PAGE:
Alberta transitions away from coal and an energy only market toward a lower carbon power system and new capacity market



In November 2015, the newly elected New Democratic Party in Alberta released its Climate Leadership Plan (Climate Plan) introducing a multitude of policy changes intended to limit provincial greenhouse gas emissions. As these policies have begun to take shape, perhaps the most significant change, save the introduction of a carbon tax, are the proposed changes to Alberta’s electricity market, including a fundamental shift away from Alberta’s current energy only electricity market.

Coal phase out

Under the Climate Plan, all Alberta coal-fired power plants must cease operations or eliminate all emissions by 2030. The impact of this policy is significant, as it will result in the phase out of approximately 6300 MW of capacity or 51 percent of total electricity generated (based on 2015 data) in the province. To understand the impacts of this policy and facilitate a path forward, the government of Alberta appointed Terry Boston, a well-known power executive, to act as the province’s independent coal phase-out facilitator. Boston prepared a report to cabinet outlining his conclusions and setting forth a number of recommendations to facilitate the transition away from coal while still maintaining system reliability. These include: reasonable price stability for consumers and business, maintaining investor confidence in the province, and ensuring that workers and communities impacted by the coal phase out are fairly treated.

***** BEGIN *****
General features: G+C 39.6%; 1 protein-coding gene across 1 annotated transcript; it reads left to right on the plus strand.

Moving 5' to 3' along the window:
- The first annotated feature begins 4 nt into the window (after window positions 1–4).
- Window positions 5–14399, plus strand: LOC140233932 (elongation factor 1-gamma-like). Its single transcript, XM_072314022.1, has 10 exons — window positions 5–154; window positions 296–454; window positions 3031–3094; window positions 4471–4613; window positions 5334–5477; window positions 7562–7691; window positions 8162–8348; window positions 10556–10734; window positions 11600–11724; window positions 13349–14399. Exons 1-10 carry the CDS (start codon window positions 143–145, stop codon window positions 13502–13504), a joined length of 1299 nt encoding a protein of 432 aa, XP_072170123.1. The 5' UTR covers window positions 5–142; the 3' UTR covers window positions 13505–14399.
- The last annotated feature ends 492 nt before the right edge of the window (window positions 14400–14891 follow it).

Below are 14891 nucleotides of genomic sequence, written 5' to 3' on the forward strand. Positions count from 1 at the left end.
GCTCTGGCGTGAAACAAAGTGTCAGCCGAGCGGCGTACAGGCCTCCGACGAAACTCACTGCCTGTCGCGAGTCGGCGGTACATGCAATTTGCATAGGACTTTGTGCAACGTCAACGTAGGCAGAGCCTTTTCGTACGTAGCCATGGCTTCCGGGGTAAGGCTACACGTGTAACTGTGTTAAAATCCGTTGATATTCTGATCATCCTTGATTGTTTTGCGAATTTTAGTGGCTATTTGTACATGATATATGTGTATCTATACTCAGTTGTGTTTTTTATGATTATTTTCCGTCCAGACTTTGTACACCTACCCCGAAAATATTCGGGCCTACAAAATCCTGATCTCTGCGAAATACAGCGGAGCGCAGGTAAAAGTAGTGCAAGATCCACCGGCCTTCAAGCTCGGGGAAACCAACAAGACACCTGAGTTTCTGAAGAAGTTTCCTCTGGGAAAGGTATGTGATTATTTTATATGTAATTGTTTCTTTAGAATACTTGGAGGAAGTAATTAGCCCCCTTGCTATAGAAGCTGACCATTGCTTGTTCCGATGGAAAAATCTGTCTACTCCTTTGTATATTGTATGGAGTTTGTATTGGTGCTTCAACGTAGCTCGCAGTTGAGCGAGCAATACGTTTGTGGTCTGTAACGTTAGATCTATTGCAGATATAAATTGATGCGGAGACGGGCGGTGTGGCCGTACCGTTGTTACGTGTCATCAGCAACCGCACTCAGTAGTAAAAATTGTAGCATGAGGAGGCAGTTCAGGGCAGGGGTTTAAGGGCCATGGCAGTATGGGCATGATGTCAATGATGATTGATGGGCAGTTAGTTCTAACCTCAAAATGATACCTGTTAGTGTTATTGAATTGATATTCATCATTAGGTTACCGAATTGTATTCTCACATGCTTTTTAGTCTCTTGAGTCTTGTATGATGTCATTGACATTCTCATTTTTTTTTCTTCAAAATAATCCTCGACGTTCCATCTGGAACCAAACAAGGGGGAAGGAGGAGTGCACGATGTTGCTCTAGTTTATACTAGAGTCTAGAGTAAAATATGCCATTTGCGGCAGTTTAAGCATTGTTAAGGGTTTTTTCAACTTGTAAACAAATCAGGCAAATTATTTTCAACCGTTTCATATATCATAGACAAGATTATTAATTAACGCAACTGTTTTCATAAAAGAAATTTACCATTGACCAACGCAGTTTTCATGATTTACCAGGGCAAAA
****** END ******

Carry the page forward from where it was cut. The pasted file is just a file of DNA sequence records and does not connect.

The province has largely accepted Boston’s recommendations, including that the government make ‘transition payments’ totalling $1.36bn to the current operators of coal fired assets slated to operate beyond 2030 that will be impacted by the phase out. The government has indicated that the transition payments will come from revenues collected under the province’s newly implemented carbon tax.

Procurement of renewable power under the Renewable Electricity Programme

Under the Climate Plan, the province committed to providing financial support by way of a Renewable Electricity Programme (REP) to support the development of new renewable power generation in line with its objective to have renewable sources of power account for 30 percent of Alberta’s power generation by 2030. The government of Alberta tasked the Alberta Electric System Operator (AESO) with developing and implementing the REP to facilitate the introduction of new renewable energy sources to the grid, while still maintaining a competitive energy market.

The intention of the REP is to facilitate the development and integration of 5000 MW of renewable electricity capacity by 2030. The AESO intends to accomplish this policy through a series of auctions, with the first competition expected to open in early 2017 culminating in a final award in December 2017, for up to 400 MW of renewable generation with a required in service date in 2019. To participate in the first competition, a project must be situated in Alberta, be either new or an expansion (existing projects are ineligible), have a minimum capacity of 5 MW, connect to existing transmission or distribution infrastructure, and be operational by the end of 2019.

The AESO indicated its selection will be ‘fuel neutral’, in the sense that Alberta has not identified a preference for wind, solar or other renewable sources of power. The winning bidder will sign a Renewable Energy Support Agreement (RESA) with the AESO for a 20-year term and will be a contract for differences with the amount of the RESA payments based on the difference between the market price and the accepted bid price. If the market price exceeds the bid price, the bidder will be required to pay the excess amount to the government.